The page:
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Black people have been through so much over the last few weeks, lifetimes and over generations. With racial injustice and violence being an ever present part of our everyday lives, we are bound to feel the effects of it in our bodies, spirits and minds. As a clinical social worker, I see firsthand how racial injustice shows up in ways that impact our mental well-being.

In the midst of the height of protests and uprisings, many of my clients were coming into the office reporting the same distress and symptoms. Difficulty sleeping, anxiousness and worry, feelings of rage and depression from directly witnessing or experiencing racial injustice. Many clinicians would call these symptoms and distress post-traumatic stress disorder, when in actuality it is racial traumatic stress. Over the past few weeks, more experts and people in the mainstream media are acknowledging the mental health impact of being Black in America and witnessing racial violence, over and over again.

When people think about fighting for Black liberation, we think of the direct action — the marches, demonstrations and uprisings. But what people don’t prepare you for is the after effect of it all — the racial trauma that stays with you for long periods of time. The dialectical happens where people must choose to show up or stay out because of the impact of the trauma in their lives.

What I do as a clinical social worker is help the people I serve, mostly young Black women acknowledge, process and make space for their experiences unapologetically. I help to usher in the healing that must happen for us to be whole, well and to rise even in the face of racial injustice.

By being a part of the healing process for our community during these difficult times, I’ve come up with three ways you can begin to heal from racial trauma:

1. Remembrance

One of the most difficult parts of dealing with racial trauma is the memory. The memory of racial violence and injustice can trigger a wide range of emotions and experiences. Though memory can be one of the most challenging parts of healing, I challenge you to engage with it in a different way. We can honor and remember those lost with tributes, prayers and speaking truth to power. We can find ways to ground ourselves when those memories come up with statements that acknowledge the impact, our current experiences and our power to overcome.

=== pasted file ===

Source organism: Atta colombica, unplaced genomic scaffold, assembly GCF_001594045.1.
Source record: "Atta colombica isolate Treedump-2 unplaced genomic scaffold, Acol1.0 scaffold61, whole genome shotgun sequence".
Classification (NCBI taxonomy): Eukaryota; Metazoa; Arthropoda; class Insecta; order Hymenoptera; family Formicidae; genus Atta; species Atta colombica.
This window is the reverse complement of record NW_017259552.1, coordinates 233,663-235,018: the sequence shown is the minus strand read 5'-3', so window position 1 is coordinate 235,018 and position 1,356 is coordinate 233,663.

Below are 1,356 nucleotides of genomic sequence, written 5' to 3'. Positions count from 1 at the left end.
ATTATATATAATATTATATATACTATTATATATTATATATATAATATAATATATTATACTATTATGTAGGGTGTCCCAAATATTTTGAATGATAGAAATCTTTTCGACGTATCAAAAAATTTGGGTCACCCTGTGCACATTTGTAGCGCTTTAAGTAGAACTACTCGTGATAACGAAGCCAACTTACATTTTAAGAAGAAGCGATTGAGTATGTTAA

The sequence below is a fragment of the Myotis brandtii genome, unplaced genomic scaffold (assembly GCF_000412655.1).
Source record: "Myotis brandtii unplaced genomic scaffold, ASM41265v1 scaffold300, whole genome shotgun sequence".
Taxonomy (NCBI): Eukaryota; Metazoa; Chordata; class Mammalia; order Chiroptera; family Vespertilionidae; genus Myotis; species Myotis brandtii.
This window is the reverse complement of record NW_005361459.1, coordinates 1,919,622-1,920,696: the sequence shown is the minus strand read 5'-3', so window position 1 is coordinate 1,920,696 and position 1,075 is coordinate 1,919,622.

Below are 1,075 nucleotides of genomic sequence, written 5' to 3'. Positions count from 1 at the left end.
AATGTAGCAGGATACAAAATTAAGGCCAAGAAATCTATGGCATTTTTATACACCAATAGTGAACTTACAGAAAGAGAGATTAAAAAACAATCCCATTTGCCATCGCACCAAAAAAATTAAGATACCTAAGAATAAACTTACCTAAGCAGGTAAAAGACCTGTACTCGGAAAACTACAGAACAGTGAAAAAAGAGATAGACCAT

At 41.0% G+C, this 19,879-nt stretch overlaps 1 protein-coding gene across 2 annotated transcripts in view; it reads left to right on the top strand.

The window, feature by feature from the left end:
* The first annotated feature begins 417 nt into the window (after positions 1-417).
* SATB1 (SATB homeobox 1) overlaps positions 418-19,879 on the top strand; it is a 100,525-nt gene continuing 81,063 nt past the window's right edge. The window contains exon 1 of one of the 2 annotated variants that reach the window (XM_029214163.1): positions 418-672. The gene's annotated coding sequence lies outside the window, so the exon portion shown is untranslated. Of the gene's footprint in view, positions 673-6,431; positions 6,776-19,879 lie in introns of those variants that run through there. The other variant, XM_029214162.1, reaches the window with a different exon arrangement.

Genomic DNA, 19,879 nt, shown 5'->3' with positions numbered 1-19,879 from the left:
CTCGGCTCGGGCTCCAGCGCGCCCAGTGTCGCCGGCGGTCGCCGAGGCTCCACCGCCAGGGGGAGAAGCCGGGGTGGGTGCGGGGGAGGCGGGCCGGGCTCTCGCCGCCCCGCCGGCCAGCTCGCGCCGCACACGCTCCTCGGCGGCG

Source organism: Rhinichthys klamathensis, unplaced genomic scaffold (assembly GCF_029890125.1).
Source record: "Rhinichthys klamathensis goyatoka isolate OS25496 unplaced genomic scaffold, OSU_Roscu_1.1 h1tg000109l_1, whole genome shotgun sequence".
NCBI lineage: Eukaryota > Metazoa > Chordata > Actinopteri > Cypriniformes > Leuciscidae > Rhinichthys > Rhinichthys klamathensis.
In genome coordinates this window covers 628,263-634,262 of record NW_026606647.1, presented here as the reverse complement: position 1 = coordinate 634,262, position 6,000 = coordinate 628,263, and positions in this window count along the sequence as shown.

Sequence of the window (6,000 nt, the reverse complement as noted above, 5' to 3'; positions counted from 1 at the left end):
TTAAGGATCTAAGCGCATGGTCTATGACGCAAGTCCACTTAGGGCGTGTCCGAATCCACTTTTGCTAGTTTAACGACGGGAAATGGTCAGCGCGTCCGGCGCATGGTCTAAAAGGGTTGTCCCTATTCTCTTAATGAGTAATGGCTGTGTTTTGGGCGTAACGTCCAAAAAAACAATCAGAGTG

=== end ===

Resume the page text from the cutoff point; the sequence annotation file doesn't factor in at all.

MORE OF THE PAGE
2. Collective Healing

Being in community with one another is absolutely necessary when we experience racial trauma. We need to be connected, to be heard and to be affirmed. Spending time with your support system to share your experience and struggles is a lifeline. It is also good to state what you need and how people can show up for you, or you show up with them, for support.

3. Mental And Emotional Nourishment

When we are experiencing the impact of racial injustice and violence, we can feel mentally and emotionally depleted. Find ways to fill up your mental and emotional cup. This calls on you to listen to your mind and emotions, to recognize how it’s showing up for you and then how to respond in ways that serve and nourish you. Whether that is taking a break from social media, doing your most impactful self-care and spiritual practices or being able to voice your experience, it can give you the courage to press on.

I believe that beginning to implement remembrance, collective healing, and mental and emotional nourishment can take you on the path to understanding, voicing and healing from the impact of racial trauma. Remember that one of the greatest forms of resistance is healing us individually and collectively. While racial trauma is difficult to endure, we have the might to take our power back, fight for liberation and do the healing work to make our ancestors proud.


To learn more about Camesha L. Jones, LCSW and her work of providing community healing care for Black women through Sista Afya Community Mental Wellness visit: sistaafya.com.